Have you continuously set a goal for yourself with the best intention but just can't seem to stick to it? Learn why we fail at goals and how to use our own psychology to achieve and stick to goals.
Olesya is a Harvard-educated Leadership and High-Performance Coach. Her work lies in helping people achieve their full potential and utilizing psychological science to achieve their goals. Her areas of focus are optimal performance, motivation, neuropsychology, and stress optimization. Her clients are from Microsoft, Amazon, Accenture, as well as entrepreneurs and start-up founders. She was previously Head of Marketing at the Institute of Coaching, Harvard Medical School, and continues to serve as an advisor to Seattle area start-ups.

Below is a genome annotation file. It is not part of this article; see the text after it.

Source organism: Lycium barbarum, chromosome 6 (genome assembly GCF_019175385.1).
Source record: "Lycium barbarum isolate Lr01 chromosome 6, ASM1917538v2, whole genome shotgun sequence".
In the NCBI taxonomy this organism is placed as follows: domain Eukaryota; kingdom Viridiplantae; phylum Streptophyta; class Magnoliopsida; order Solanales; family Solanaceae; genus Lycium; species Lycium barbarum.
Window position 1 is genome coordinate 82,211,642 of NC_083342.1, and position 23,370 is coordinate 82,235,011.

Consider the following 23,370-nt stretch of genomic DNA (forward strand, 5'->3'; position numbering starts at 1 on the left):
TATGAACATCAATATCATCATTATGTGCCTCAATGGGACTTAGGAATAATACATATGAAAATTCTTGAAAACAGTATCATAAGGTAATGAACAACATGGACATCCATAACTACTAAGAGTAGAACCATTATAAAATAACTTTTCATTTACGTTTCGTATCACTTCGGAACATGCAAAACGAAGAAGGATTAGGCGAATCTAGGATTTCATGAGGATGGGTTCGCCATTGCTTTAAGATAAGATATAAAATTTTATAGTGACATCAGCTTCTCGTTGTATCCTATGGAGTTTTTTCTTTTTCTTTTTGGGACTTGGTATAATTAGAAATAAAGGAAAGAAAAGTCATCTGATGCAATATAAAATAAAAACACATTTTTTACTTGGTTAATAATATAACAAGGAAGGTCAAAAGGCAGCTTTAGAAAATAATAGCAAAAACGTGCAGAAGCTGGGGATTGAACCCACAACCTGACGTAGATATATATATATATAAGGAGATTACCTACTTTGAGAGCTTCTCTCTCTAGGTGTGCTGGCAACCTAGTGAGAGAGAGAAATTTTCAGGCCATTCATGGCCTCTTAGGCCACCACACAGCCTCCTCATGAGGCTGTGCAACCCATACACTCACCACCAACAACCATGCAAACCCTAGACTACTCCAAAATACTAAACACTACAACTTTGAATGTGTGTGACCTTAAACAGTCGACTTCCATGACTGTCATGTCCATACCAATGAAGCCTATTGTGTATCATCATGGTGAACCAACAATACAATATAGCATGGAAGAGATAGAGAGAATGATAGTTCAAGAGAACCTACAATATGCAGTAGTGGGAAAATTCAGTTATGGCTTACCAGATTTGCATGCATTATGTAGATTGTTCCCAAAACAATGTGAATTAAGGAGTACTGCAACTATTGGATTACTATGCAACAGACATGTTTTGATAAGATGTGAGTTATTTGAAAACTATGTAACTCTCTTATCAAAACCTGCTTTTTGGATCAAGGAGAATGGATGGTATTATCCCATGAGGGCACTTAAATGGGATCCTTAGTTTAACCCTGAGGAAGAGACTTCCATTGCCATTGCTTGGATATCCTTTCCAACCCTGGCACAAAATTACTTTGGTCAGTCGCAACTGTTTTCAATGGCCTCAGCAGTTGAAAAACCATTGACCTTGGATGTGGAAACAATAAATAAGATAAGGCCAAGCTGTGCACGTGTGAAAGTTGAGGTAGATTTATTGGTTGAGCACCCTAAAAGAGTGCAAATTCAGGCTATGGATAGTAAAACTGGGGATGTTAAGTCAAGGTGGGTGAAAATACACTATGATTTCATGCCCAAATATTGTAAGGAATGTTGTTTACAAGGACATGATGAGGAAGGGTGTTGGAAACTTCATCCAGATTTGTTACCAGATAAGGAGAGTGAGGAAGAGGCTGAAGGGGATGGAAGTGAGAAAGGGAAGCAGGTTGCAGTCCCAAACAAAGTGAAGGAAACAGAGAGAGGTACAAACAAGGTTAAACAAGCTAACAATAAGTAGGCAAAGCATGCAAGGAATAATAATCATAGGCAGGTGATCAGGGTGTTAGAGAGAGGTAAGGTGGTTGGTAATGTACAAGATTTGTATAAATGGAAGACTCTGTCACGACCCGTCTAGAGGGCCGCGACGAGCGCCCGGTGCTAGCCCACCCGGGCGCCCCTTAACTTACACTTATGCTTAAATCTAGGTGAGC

Find us here: www.agileleanireland.org